|Milo form the Tweenies|
It has been 18 months since our son Thomas was born. A steep learning curve for all of us; not least Thomas, who has had to learn to cope with his parents’ novice attempts to bring up a child.
Over the past 18 months, I’ve found it rather difficult to do all the normal stuff I did before, including blogging, allotmenting and gardening. The allotment has been given up, for now at least. I admire those parents who can carry on a normal life with small child in tow, being able to keep on top of everything, be well manicured, and still have time to knit their own tofu. To be honest, I wasn’t well manicured before – a good number of years of pulling ground elder and horsetail out of the allotment would have put an end to that anyway. I think I have developed a permanent small groove in my finger from pulling horsetail up – if Lamarckian evolution were true, Thomas would be a more efficient puller-up of this weed than I, already equipped with said groove.
I’ve learnt a lot over the past 18 months. Mostly about poo, it has to be said. But I won’t share those with you on this platform. What I do want to share is what I have learnt, and what Thomas has taught me, about gardening and how I view my garden. Though I note that I still write *my* garden, so perhaps I haven’t quite ceded it all to Thomas just yet…
Things I have learnt:
- That weeding whilst in charge of a toddler is difficult. You spend more time trying to persuade them to spit out stones they have put in their mouths than you spend pulling up rogue plants. And when they’ve finished chewing pebbles, they run off with your weeding tools and plonk them in the bird bath.
- That the most fun in the world to a ticklish toddler is to be whisked back and forth through the frothy heads of Stipa tenuissima. It’s such a good feeling, he even tries to tickle himself with them.
- That planting a willow wigwam in the cold November rain will be worth it when the toddler is old enough to sit still in it for more than five seconds.
- That day lilies cope remarkably well with pre-emptive dead-heading. That is, a small child pulling off the buds before they even have a chance of flowering.
- That enthusiasm for watering is more important than accuracy.
- That trying to balance a snail on an allium flower will occupy a toddler for quite some time – much more time than toys, “fun” singing time with mummy (I use the quotation marks wisely - you haven’t heard me sing…) and painting all added together. It only really ended because the snail got bored and wandered off. Slowly.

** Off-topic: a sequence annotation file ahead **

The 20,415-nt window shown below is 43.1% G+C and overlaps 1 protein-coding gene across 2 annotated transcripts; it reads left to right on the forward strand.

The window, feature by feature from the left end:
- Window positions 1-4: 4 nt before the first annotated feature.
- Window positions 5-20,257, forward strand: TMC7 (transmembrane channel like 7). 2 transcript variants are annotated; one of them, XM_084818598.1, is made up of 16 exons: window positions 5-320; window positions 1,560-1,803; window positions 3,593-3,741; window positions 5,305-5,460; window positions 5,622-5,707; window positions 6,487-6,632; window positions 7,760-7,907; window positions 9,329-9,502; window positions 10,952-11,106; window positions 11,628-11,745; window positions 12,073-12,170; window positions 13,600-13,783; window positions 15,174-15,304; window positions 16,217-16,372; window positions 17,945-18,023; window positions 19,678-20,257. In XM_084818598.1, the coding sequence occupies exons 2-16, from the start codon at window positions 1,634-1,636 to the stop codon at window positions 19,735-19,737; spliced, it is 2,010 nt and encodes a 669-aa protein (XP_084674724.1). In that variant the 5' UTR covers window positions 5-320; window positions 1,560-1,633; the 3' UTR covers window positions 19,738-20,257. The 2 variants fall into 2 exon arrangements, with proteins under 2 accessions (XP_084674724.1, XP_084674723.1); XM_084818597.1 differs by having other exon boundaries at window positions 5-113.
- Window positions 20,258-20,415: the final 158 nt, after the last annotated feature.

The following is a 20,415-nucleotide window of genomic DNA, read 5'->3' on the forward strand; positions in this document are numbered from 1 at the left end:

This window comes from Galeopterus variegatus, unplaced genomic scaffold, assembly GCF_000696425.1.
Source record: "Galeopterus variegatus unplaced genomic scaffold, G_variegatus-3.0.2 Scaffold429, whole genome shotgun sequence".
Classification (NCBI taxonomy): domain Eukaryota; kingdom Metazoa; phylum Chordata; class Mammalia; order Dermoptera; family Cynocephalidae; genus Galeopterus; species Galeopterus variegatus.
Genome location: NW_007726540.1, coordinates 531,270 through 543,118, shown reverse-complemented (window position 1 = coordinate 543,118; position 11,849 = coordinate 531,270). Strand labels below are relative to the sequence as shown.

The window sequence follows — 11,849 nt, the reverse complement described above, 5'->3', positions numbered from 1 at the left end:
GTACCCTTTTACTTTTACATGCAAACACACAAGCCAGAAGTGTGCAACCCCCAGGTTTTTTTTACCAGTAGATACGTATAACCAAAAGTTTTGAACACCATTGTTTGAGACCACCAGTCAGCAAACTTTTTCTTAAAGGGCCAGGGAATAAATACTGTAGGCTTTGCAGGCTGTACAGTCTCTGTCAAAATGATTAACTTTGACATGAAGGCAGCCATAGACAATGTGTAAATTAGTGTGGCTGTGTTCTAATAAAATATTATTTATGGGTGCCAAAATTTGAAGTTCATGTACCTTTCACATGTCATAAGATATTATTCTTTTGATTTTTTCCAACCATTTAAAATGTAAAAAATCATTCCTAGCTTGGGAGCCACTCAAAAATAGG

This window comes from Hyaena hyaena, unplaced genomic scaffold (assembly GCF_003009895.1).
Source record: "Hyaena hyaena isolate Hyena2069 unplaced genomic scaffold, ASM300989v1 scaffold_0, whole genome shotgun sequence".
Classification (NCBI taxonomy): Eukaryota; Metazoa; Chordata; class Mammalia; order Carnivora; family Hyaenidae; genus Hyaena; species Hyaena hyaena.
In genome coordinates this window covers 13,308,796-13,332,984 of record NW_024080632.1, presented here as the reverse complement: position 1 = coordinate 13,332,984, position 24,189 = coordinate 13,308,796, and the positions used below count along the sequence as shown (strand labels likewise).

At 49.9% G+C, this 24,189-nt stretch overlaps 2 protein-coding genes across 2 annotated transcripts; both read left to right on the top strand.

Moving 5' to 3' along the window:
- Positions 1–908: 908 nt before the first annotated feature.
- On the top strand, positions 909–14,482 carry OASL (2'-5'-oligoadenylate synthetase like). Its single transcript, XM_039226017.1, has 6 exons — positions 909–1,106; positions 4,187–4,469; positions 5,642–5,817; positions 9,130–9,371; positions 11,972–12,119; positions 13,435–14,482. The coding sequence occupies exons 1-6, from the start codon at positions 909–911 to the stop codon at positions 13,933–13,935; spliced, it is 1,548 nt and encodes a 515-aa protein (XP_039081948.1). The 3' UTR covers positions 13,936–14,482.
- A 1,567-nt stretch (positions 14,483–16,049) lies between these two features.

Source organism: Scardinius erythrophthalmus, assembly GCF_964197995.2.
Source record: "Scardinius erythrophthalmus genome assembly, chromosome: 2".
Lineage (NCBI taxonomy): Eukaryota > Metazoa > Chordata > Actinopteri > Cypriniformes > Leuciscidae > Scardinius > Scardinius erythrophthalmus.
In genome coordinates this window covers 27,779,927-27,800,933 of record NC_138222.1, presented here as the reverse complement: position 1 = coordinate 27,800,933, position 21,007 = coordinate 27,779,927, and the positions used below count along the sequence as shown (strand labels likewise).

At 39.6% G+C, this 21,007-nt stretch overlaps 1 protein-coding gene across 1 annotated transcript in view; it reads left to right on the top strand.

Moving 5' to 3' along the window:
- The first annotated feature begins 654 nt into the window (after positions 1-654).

- That borders spring back remarkably well after a small child has taken to reversing into them and then sitting down.
- That plastic bulldozers can make a nice garden ‘feature’. Possibly.
- That the more you treasure a plant, the more likely it is to be sat on, have the flowers pulled off, or be flattened by aforementioned plastic bulldozer.
- That a few weeds don’t really matter, in the scheme of things.
-That a few weeds can rapidly multiply into a raging mass of weeds if you don’t keep on top of them by spending 5 minutes in the garden after bed-time (his, not mine, though there isn’t much time difference between the two at the moment).
- That bumble bees, generally, don’t mind too much if they are poked by inquisitive fingers. They may just wave an irritated middle leg, in the way that a great-aunt might shoo off her over-exuberant great-nephews and nieces.
- That the small pang of pedantry I feel when a hoverfly is described excitedly as ‘bee’ is far exceeded by the joy in watching Thomas start to name the world around him.
-That I can’t wait until he’s a little older so we can sow seeds together and share the magic of watching them grow.
When Thomas was born, I thought I was going to be the teacher, the font of knowledge. But I’ve been taught so much. Mostly, relax – it’s only a garden.